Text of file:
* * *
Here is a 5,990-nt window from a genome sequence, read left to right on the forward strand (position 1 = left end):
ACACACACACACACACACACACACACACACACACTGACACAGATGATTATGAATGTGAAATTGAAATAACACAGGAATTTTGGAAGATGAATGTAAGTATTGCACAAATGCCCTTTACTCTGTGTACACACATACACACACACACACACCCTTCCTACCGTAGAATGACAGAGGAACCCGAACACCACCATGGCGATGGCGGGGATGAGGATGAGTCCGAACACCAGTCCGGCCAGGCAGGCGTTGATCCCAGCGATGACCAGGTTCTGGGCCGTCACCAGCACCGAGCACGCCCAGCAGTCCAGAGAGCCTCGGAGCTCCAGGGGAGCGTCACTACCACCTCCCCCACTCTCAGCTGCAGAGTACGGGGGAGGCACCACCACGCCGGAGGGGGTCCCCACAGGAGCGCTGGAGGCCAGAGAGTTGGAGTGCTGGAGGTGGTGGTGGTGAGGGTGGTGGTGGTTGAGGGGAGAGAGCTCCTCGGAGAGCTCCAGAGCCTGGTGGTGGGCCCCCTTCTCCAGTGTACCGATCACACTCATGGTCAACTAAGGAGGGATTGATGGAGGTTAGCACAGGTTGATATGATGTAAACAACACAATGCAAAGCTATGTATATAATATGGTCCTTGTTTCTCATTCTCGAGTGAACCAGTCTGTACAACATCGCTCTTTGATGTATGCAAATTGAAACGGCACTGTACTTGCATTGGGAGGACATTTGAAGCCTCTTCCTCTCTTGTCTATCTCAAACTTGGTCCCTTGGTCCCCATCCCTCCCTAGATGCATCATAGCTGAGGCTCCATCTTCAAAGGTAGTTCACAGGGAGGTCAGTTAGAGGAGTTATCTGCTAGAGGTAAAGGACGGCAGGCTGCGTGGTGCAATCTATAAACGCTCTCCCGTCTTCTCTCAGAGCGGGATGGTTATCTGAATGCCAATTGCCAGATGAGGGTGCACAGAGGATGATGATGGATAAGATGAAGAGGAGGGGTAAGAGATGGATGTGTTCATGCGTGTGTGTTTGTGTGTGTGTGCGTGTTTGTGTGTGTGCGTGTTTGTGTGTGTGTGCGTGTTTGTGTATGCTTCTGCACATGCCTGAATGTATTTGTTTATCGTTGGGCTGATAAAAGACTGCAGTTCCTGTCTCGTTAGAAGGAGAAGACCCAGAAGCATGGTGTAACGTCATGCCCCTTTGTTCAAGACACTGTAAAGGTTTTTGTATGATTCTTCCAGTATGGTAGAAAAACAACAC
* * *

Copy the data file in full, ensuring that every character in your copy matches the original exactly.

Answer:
Here is a 5,990-nt window from a genome sequence, read left to right on the forward strand (position 1 = left end):
ACACACACACACACACACACACACACACACACACTGACACAGATGATTATGAATGTGAAATTGAAATAACACAGGAATTTTGGAAGATGAATGTAAGTATTGCACAAATGCCCTTTACTCTGTGTACACACATACACACACACACACACCCTTCCTACCGTAGAATGACAGAGGAACCCGAACACCACCATGGCGATGGCGGGGATGAGGATGAGTCCGAACACCAGTCCGGCCAGGCAGGCGTTGATCCCAGCGATGACCAGGTTCTGGGCCGTCACCAGCACCGAGCACGCCCAGCAGTCCAGAGAGCCTCGGAGCTCCAGGGGAGCGTCACTACCACCTCCCCCACTCTCAGCTGCAGAGTACGGGGGAGGCACCACCACGCCGGAGGGGGTCCCCACAGGAGCGCTGGAGGCCAGAGAGTTGGAGTGCTGGAGGTGGTGGTGGTGAGGGTGGTGGTGGTTGAGGGGAGAGAGCTCCTCGGAGAGCTCCAGAGCCTGGTGGTGGGCCCCCTTCTCCAGTGTACCGATCACACTCATGGTCAACTAAGGAGGGATTGATGGAGGTTAGCACAGGTTGATATGATGTAAACAACACAATGCAAAGCTATGTATATAATATGGTCCTTGTTTCTCATTCTCGAGTGAACCAGTCTGTACAACATCGCTCTTTGATGTATGCAAATTGAAACGGCACTGTACTTGCATTGGGAGGACATTTGAAGCCTCTTCCTCTCTTGTCTATCTCAAACTTGGTCCCTTGGTCCCCATCCCTCCCTAGATGCATCATAGCTGAGGCTCCATCTTCAAAGGTAGTTCACAGGGAGGTCAGTTAGAGGAGTTATCTGCTAGAGGTAAAGGACGGCAGGCTGCGTGGTGCAATCTATAAACGCTCTCCCGTCTTCTCTCAGAGCGGGATGGTTATCTGAATGCCAATTGCCAGATGAGGGTGCACAGAGGATGATGATGGATAAGATGAAGAGGAGGGGTAAGAGATGGATGTGTTCATGCGTGTGTGTTTGTGTGTGTGTGCGTGTTTGTGTGTGTGCGTGTTTGTGTGTGTGTGCGTGTTTGTGTATGCTTCTGCACATGCCTGAATGTATTTGTTTATCGTTGGGCTGATAAAAGACTGCAGTTCCTGTCTCGTTAGAAGGAGAAGACCCAGAAGCATGGTGTAACGTCATGCCCCTTTGTTCAAGACACTGTAAAGGTTTTTGTATGATTCTTCCAGTATGGTAGAAAAACAACAC